Foundations Of Cognitive Science


Subitizing is a phenomenon in which the number of items in a set of objects (the cardinality of the set) can be effortlessly and rapidly detected if the set has four or fewer items (Jensen, Reese, & Reese, 1950; Kaufman, Lord, Reese, & Volkmann, 1949).  Larger sets cannot be subitized; a much slower process is required to serially count the elements of larger sets.  Subitizing necessarily requires that the items to be counted are individuated from one another.  Trick and Pylyshyn (1993, 1994) have used subitizing to support the hypothesis that this type of automatic counting could be accomplished by primitive mechanisms of attentional indexing; elements are preattentively individuated by being indexed, and counting simply requires accessing the number of indices that have been allocated.  When conditions are manipulated to prevent preattentive individuation or indexing to occur, subitizing fails!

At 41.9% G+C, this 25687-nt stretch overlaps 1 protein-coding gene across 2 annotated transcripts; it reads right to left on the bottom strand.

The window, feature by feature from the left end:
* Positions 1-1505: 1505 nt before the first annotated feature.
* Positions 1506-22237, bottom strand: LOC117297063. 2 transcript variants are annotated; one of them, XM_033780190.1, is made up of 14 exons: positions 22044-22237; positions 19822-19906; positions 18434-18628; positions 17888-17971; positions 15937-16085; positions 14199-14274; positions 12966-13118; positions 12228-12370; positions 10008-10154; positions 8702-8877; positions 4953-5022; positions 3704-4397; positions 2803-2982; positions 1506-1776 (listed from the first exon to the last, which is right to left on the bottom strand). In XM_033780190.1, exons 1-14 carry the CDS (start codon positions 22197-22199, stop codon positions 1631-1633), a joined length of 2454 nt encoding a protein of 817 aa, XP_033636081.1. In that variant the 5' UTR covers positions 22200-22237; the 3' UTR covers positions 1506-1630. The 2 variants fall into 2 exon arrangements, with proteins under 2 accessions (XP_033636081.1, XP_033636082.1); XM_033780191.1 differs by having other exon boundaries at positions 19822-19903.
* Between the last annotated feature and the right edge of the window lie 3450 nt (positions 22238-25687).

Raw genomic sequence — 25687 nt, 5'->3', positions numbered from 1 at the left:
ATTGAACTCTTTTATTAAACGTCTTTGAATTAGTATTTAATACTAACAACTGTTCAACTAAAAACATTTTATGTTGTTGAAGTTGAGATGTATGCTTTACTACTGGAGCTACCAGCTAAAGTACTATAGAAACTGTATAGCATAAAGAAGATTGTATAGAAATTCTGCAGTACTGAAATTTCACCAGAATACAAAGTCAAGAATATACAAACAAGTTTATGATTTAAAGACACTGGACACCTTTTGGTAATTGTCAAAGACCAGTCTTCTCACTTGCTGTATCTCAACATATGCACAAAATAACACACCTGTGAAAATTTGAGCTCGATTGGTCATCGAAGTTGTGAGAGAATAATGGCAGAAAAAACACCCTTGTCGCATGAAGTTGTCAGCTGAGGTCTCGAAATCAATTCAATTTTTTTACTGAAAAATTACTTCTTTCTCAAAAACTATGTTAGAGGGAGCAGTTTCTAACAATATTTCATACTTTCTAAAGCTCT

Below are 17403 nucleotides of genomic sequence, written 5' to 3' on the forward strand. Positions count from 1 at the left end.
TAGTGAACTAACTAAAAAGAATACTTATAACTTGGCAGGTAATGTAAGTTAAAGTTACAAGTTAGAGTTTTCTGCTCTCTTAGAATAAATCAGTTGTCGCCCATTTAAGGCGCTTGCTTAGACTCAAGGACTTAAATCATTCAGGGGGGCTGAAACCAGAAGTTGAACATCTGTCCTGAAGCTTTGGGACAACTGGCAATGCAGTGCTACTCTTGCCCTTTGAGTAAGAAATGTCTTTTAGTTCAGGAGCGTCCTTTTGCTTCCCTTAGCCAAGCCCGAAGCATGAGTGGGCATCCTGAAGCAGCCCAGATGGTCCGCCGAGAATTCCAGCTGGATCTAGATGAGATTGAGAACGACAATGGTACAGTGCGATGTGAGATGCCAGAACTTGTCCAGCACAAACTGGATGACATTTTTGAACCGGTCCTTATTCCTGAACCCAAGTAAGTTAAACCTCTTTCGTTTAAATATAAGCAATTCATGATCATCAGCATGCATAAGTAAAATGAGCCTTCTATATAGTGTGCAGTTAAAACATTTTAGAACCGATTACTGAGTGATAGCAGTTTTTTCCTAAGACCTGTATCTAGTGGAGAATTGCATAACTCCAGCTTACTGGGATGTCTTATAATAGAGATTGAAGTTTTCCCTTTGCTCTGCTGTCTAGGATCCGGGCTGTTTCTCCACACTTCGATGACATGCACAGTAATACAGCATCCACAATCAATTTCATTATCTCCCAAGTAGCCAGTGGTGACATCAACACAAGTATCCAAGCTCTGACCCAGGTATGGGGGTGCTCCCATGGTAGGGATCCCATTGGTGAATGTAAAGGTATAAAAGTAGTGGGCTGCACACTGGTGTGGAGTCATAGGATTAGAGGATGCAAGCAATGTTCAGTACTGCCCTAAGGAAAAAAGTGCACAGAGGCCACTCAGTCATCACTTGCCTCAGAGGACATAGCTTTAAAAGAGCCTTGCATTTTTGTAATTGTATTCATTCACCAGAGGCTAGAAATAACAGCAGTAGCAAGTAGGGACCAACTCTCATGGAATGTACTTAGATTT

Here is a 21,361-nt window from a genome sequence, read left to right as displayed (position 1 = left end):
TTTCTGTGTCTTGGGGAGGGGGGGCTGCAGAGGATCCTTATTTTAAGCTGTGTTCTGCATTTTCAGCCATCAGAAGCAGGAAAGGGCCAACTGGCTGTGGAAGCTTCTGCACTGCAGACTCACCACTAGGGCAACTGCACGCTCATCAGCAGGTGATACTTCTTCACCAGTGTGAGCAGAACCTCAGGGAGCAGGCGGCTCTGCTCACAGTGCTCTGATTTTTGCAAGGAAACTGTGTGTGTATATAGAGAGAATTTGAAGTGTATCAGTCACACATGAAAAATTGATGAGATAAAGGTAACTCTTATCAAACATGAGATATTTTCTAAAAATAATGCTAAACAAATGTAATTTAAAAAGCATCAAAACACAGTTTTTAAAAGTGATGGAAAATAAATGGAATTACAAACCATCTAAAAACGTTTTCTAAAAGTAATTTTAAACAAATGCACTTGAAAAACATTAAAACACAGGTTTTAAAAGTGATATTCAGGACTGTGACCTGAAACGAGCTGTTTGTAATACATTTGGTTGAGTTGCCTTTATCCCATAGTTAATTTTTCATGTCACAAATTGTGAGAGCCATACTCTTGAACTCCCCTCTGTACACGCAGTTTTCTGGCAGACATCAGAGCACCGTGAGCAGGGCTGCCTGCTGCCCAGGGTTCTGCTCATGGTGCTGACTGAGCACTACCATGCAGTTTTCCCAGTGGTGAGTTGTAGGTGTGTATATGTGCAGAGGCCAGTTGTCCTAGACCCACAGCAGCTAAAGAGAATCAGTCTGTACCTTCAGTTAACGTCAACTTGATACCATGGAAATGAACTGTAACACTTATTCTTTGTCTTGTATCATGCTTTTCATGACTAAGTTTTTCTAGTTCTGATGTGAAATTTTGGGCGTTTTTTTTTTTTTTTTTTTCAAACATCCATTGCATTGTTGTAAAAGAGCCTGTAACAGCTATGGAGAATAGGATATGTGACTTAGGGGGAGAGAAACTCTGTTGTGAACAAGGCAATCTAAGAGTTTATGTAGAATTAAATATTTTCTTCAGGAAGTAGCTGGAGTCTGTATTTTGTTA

1. Jensen, E. M., Reese, E. P., & Reese, T. W. (1950). The subitizing and counting of visually presented fields of dots. Journal of Psychology, 30(2), 363-392.
  2. Kaufman, E. L., Lord, M. W., Reese, T. W., & Volkmann, J. (1949). The discrimination of visual number. American Journal of Psychology, 62(4), 498-525.
  3. Trick, L. M., & Pylyshyn, Z. W. (1993). What enumeration studies can show us about spatial attention: Evidence for limitied capacity preattentive processing. Journal of Experimental Psychology: Human Perception and Performance, 19(2), 331-351.
  4. Trick, L. M., & Pylyshyn, Z. W. (1994). Why are small and large number enumerated differently: A limited-capacity preattentive stage in vision. Psychological Review, 101(1), 80-102.

(Added March 2011)